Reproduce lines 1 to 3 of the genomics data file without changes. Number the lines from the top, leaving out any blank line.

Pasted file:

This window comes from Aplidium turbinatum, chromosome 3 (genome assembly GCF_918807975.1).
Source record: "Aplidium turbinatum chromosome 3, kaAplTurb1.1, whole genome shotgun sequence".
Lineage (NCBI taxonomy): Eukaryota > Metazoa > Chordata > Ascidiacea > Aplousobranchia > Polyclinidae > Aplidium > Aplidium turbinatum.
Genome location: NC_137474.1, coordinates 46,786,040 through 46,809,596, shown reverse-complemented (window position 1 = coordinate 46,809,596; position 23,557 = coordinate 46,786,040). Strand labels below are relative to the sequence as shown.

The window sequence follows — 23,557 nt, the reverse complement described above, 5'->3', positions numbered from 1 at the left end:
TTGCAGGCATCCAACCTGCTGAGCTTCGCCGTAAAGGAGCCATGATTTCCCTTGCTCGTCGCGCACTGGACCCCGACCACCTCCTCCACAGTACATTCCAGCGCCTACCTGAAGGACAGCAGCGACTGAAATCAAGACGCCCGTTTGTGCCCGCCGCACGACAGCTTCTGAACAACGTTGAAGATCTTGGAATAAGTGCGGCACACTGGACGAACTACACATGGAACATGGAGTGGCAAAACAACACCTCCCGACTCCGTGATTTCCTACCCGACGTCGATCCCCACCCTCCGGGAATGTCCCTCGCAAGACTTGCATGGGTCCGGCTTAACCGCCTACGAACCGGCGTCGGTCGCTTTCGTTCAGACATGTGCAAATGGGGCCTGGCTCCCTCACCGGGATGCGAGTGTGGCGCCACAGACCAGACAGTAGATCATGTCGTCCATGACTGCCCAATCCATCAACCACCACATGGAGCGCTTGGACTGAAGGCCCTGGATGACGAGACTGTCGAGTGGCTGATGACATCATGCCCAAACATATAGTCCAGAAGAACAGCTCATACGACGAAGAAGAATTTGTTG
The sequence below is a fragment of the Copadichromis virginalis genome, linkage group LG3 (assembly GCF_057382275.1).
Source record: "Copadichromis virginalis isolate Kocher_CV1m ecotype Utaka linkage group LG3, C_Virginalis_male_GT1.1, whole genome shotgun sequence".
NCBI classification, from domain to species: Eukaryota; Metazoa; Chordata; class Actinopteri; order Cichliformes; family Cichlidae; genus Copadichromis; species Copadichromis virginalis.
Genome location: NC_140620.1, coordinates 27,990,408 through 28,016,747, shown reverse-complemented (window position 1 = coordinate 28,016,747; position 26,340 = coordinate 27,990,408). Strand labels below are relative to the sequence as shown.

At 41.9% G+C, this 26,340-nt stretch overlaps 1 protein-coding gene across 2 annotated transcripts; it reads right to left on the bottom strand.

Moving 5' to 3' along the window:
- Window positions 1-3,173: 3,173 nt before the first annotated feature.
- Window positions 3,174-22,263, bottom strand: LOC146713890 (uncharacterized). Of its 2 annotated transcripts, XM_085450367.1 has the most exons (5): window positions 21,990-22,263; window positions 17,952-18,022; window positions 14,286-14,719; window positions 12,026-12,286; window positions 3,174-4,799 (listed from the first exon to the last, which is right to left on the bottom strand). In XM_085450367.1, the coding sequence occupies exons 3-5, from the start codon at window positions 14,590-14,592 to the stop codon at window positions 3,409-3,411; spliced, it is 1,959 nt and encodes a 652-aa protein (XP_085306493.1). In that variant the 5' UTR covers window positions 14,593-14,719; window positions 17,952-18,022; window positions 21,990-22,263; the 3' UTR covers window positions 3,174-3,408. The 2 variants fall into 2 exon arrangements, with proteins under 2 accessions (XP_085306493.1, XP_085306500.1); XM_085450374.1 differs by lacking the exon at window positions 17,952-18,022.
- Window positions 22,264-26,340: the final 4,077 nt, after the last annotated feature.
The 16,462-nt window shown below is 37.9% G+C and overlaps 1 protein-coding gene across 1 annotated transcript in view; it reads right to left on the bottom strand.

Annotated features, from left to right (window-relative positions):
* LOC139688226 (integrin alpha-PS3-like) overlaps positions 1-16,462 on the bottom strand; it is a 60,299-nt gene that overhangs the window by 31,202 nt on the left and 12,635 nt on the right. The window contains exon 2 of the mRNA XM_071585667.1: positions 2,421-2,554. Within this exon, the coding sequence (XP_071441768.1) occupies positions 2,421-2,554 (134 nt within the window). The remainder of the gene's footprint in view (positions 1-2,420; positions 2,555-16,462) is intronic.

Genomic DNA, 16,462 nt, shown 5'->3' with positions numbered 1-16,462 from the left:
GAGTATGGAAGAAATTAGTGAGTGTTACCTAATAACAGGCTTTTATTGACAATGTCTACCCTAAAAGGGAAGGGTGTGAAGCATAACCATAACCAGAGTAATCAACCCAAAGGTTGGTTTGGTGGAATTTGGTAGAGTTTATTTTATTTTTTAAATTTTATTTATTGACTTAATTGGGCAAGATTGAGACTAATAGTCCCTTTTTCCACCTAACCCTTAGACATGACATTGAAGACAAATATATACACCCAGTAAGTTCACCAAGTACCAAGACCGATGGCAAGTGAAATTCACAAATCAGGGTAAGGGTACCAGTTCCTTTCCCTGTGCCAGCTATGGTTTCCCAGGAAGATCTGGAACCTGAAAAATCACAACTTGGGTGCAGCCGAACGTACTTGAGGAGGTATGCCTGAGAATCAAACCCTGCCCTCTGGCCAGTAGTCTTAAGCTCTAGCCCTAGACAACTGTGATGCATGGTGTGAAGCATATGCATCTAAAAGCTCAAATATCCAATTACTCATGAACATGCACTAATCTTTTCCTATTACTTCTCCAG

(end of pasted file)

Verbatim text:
This window comes from Aplidium turbinatum, chromosome 3 (genome assembly GCF_918807975.1).
Source record: "Aplidium turbinatum chromosome 3, kaAplTurb1.1, whole genome shotgun sequence".
Lineage (NCBI taxonomy): Eukaryota > Metazoa > Chordata > Ascidiacea > Aplousobranchia > Polyclinidae > Aplidium > Aplidium turbinatum.